Do acute myocardial infarction and stroke mortality vary by distance to hospitals in Switzerland? Results from the Swiss National Cohort Study.

Berlin, Claudia; Panczak, Radoslaw; Hasler, Rebecca; Zwahlen, Marcel (2016). Do acute myocardial infarction and stroke mortality vary by distance to hospitals in Switzerland? Results from the Swiss National Cohort Study. BMJ open, 6(11), e013090. BMJ Publishing Group 10.1136/bmjopen-2016-013090

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Switzerland has mountains and valleys complicating the access to a hospital and critical care in case of emergencies. Treatment success for acute myocardial infarction (AMI) or stroke depends on timely treatment. We examined the relationship between distance to different hospital types and mortality from AMI or stroke in the Swiss National Cohort (SNC) Study.


The SNC is a longitudinal mortality study of the census 2000 population of Switzerland. For 4.5 million Swiss residents not living in a nursing home and older than 30 years in the year 2000, we calculated driving time and straight-line distance from their home to the nearest acute, acute with emergency room, central and university hospital (in total 173 hospitals). On the basis of quintiles, we used multivariable Cox proportional hazard models to estimate HRs of AMI and stroke mortality for driving time distance groups compared to the closest distance group.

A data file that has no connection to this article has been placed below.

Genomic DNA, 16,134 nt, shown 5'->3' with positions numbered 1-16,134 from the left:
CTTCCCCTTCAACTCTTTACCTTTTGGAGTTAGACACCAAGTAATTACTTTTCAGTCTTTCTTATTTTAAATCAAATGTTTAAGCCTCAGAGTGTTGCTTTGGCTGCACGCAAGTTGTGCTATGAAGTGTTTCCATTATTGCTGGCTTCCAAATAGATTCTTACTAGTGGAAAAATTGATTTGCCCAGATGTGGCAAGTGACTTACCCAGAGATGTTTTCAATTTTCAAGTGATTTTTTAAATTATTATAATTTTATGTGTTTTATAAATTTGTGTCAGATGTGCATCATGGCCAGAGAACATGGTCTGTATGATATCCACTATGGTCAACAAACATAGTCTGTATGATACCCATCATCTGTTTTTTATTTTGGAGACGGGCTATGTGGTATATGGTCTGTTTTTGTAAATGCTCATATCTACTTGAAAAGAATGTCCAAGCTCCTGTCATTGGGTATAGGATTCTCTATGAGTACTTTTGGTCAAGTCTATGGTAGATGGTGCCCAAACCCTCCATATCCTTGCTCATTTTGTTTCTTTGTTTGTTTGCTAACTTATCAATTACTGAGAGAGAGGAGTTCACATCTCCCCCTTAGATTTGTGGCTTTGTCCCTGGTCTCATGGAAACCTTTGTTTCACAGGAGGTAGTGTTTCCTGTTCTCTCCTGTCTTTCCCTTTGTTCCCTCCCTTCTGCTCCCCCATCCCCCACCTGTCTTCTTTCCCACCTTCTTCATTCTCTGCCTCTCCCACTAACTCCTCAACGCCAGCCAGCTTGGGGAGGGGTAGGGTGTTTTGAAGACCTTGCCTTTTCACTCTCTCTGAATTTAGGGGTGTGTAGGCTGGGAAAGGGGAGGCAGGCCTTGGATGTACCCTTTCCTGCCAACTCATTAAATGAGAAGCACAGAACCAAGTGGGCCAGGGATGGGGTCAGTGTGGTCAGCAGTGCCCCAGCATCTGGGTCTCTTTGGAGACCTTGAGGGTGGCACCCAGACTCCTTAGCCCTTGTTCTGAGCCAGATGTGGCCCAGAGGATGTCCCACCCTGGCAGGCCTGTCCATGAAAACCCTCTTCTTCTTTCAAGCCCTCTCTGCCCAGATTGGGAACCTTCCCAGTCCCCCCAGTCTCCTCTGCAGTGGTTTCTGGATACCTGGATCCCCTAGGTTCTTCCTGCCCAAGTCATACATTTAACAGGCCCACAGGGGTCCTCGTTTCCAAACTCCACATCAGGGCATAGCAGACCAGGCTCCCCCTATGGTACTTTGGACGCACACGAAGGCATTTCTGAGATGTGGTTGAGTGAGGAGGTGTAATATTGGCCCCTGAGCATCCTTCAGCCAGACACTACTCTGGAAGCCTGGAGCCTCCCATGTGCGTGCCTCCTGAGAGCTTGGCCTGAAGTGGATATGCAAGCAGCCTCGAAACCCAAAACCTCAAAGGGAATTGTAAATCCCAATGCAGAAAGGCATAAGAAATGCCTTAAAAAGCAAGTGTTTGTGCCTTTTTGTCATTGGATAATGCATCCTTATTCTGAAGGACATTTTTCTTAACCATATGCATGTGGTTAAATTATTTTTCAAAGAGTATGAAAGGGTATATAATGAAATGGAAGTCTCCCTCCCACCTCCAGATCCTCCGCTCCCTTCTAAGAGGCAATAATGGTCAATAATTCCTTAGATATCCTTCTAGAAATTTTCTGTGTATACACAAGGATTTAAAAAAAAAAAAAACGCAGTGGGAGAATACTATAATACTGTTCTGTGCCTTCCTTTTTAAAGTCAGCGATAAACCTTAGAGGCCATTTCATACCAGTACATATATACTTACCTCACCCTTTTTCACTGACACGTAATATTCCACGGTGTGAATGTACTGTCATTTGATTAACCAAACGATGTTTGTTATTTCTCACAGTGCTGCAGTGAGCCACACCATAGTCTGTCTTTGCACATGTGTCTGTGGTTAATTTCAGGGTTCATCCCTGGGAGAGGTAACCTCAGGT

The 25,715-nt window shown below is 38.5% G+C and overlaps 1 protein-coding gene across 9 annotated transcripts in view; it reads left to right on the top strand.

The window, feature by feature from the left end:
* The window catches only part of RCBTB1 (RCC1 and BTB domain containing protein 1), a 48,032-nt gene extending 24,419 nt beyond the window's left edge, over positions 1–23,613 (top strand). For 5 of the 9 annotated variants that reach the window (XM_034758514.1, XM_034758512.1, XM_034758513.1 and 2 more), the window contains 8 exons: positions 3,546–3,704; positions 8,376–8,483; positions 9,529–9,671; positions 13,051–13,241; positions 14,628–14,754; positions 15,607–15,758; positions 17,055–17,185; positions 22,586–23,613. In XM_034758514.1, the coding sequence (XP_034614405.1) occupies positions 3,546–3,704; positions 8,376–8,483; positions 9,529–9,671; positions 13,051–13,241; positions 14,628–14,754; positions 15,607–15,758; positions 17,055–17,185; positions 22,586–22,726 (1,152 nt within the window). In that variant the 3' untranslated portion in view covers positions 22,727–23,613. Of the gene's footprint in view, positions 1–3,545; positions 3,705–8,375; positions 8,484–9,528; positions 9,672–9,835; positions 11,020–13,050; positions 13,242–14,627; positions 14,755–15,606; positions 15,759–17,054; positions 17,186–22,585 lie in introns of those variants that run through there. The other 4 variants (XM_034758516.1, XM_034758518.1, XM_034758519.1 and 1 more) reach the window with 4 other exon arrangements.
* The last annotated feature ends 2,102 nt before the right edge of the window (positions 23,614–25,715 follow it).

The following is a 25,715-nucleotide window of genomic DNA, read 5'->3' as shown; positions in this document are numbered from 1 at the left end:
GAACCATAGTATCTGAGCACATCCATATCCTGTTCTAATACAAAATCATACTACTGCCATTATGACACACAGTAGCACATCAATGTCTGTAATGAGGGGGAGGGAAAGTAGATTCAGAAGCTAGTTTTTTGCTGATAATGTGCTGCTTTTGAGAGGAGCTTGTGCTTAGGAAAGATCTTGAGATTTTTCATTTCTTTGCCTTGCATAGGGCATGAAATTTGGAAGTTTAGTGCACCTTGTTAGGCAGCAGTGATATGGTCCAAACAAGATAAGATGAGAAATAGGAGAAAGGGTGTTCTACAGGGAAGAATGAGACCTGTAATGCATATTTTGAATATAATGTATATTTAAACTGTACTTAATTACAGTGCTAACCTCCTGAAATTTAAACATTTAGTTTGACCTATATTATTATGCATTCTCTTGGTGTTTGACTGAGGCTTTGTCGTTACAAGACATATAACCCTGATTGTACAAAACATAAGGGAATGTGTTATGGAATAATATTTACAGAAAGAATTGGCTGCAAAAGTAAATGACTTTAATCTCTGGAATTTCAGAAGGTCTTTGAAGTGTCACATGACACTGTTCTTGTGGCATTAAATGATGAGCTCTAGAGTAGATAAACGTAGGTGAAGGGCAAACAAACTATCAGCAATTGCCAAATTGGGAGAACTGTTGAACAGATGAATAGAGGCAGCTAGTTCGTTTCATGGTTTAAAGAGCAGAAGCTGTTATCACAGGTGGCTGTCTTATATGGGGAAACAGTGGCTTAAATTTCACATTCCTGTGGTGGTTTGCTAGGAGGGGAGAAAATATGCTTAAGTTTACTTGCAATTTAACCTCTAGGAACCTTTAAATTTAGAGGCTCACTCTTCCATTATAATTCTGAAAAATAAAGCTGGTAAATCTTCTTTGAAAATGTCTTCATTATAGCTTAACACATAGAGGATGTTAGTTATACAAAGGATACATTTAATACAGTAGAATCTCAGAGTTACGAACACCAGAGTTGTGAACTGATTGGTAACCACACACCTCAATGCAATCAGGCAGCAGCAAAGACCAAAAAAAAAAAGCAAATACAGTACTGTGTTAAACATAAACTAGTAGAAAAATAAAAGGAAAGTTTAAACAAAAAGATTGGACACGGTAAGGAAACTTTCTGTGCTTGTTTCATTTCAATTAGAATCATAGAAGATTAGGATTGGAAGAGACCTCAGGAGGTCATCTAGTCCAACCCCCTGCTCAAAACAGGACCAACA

Over 8 years, 19 301 AMI and 21 931 stroke deaths occurred. Mean driving time to the nearest acute hospital was 6.5 min (29.7 min to a university hospital). For AMI mortality, driving time to a university hospital showed the strongest association among the four types of hospitals with a hazard ratio (HR) of 1.19 (95% CI 1.10 to 1.30) and 1.10 (95% CI 1.01 to 1.20) for men and women aged 65+ years when comparing the highest quintile with the lowest quintile of driving time. For stroke mortality, the association with university hospital driving time was less pronounced than for AMI mortality and did not show a clear incremental pattern with increasing driving time. There was no association with driving time to the nearest hospital.


The increasing AMI mortality with increasing driving time to the nearest university hospital but not to any nearest hospital reflects a complex interplay of many factors along the care pathway.

Item Type:

Journal Article (Original Article)


04 Faculty of Medicine > Pre-clinic Human Medicine > Institute of Social and Preventive Medicine (ISPM)

Graduate School:

Graduate School for Health Sciences (GHS)

UniBE Contributor:

Berlin, Claudia; Panczak, Radoslaw and Zwahlen, Marcel


600 Technology > 610 Medicine & health
300 Social sciences, sociology & anthropology > 360 Social problems & social services




BMJ Publishing Group




Doris Kopp Heim

Date Deposited:

03 Nov 2016 09:57

Last Modified:

05 Jan 2017 10:51

Publisher DOI:


PubMed ID:





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